The Clockmaker’s Daughter by Kate Morton #BookReview #HistoricalFiction #DualTimeline

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My rating: 4 of 5 stars


Kate Morton has really outdone herself with this historical novel about a manor house and its residents spanning more than 100 years. There are multiple POV’s moving the story forward which is kind of the trend now for most authors and Kate Morton has taken it to a different level with the number of narrators in the story that one actually loses count.


Birchwood manor with its resident ghost, Birdie Bell evokes sympathy and the pain of her loneliness is heartbreaking to read. Summers in the manor house along the Thames River has been described beautifully and I think Kate Morton has been exceptional in making the house the central character and all the others playing second fiddle .


I wonder why most successful authors tend to write stories that go on and on, honestly I felt the pages could have been trimmed more to keep the reader hooked especially when most readers I am sure take frequent breaks in reading and this is one book that makes it difficult to pick up the thread easily coz there are many narrators and with a small break, we may have to go back a few pages to get an idea of the era and the narrator. It is for only that irritation that it is not a 5* read for me otherwise the lyrical prose by Kate Morton transports the reader completely into the wonderland she creates. Magical!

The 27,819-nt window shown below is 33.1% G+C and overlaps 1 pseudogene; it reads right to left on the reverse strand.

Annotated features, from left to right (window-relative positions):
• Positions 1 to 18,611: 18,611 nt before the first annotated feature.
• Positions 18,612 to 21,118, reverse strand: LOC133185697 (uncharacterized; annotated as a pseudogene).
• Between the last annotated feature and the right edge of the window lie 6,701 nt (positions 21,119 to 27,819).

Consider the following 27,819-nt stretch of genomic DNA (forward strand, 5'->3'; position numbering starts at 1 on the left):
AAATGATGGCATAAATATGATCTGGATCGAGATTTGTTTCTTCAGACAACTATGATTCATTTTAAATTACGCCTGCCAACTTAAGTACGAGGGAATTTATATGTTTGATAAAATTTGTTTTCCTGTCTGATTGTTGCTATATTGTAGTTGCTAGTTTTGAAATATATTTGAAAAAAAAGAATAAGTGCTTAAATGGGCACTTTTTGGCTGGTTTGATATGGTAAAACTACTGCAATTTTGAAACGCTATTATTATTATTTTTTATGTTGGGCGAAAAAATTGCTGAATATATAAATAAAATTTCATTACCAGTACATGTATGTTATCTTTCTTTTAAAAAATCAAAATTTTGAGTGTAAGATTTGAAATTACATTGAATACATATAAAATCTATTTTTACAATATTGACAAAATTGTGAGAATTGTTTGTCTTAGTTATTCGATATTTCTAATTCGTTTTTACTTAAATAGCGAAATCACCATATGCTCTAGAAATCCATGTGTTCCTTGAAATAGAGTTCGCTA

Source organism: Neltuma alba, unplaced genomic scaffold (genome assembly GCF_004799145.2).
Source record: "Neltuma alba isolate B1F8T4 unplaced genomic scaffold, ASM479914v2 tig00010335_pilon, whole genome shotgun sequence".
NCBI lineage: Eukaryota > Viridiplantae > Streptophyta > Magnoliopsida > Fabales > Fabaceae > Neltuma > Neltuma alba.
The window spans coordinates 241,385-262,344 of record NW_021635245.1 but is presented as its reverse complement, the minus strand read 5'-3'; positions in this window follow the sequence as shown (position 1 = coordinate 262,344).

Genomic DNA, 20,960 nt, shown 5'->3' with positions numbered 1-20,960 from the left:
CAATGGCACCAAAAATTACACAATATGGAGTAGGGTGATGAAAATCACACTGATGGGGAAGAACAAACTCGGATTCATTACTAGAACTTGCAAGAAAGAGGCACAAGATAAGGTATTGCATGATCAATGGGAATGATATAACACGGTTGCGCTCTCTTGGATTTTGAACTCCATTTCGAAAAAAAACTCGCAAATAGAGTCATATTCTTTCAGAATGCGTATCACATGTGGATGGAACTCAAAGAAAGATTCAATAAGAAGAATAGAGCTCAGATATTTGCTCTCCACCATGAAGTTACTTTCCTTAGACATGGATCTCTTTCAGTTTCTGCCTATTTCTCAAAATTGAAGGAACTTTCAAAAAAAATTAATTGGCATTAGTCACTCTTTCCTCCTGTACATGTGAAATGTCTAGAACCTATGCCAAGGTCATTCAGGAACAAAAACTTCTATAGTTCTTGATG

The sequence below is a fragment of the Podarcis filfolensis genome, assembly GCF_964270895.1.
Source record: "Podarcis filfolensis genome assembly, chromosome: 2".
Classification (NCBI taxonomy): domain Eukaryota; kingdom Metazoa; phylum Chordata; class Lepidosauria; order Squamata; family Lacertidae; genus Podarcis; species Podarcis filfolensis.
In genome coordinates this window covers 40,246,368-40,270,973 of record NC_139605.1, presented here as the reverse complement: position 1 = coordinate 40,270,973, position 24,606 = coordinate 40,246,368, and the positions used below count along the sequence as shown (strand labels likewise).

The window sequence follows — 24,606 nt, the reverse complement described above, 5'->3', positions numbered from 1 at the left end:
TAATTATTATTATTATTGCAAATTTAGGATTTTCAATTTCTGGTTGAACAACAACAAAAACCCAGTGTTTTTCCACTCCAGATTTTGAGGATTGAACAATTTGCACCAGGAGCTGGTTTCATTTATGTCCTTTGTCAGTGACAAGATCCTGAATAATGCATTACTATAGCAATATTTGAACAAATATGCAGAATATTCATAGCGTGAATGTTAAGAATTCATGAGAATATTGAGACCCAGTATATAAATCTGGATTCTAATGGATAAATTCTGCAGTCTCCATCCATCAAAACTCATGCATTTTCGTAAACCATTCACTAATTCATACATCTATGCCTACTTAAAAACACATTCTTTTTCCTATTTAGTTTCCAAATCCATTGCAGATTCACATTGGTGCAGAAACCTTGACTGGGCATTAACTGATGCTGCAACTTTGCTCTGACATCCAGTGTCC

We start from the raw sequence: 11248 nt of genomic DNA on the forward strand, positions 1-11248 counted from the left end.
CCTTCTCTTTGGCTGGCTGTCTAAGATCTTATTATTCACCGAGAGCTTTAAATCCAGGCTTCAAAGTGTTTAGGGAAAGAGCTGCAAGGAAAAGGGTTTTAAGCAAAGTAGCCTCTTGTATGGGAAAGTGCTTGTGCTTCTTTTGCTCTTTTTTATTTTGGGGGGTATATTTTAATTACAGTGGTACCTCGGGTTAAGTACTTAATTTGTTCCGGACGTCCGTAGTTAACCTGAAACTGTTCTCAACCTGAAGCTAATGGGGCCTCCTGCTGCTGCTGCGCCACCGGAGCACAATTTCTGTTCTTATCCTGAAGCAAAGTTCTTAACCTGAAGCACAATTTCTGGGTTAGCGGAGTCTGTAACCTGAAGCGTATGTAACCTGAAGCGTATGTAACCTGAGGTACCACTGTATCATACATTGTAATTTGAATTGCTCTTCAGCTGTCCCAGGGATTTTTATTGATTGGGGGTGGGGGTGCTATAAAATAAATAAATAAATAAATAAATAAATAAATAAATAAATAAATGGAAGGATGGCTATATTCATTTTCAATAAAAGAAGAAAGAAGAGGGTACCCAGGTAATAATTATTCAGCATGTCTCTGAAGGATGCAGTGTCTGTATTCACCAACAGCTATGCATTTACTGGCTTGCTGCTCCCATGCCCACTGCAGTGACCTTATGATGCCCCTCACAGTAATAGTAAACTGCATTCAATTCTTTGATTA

My real name, no one remembers. The truth about that summer, no one else knows.

In the summer of 1862, a group of young artists led by the passionate and talented Edward Radcliffe descends upon Birchwood Manor on the banks of the Upper Thames. Their plan: to spend a secluded summer month in a haze of inspiration and creativity. But by the time their stay is over, one woman has been shot dead while another has disappeared; a priceless heirloom is missing; and Edward Radcliffe’s life is in ruins.

Over one hundred and fifty years later, Elodie Winslow, a young archivist in London, uncovers a leather satchel containing two seemingly unrelated items: a sepia photograph of an arresting-looking woman in Victorian clothing, and an artist’s sketchbook containing the drawing of a twin-gabled house on the bend of a river.

Why does Birchwood Manor feel so familiar to Elodie? And who is the beautiful woman in the photograph? Will she ever give up her secrets?

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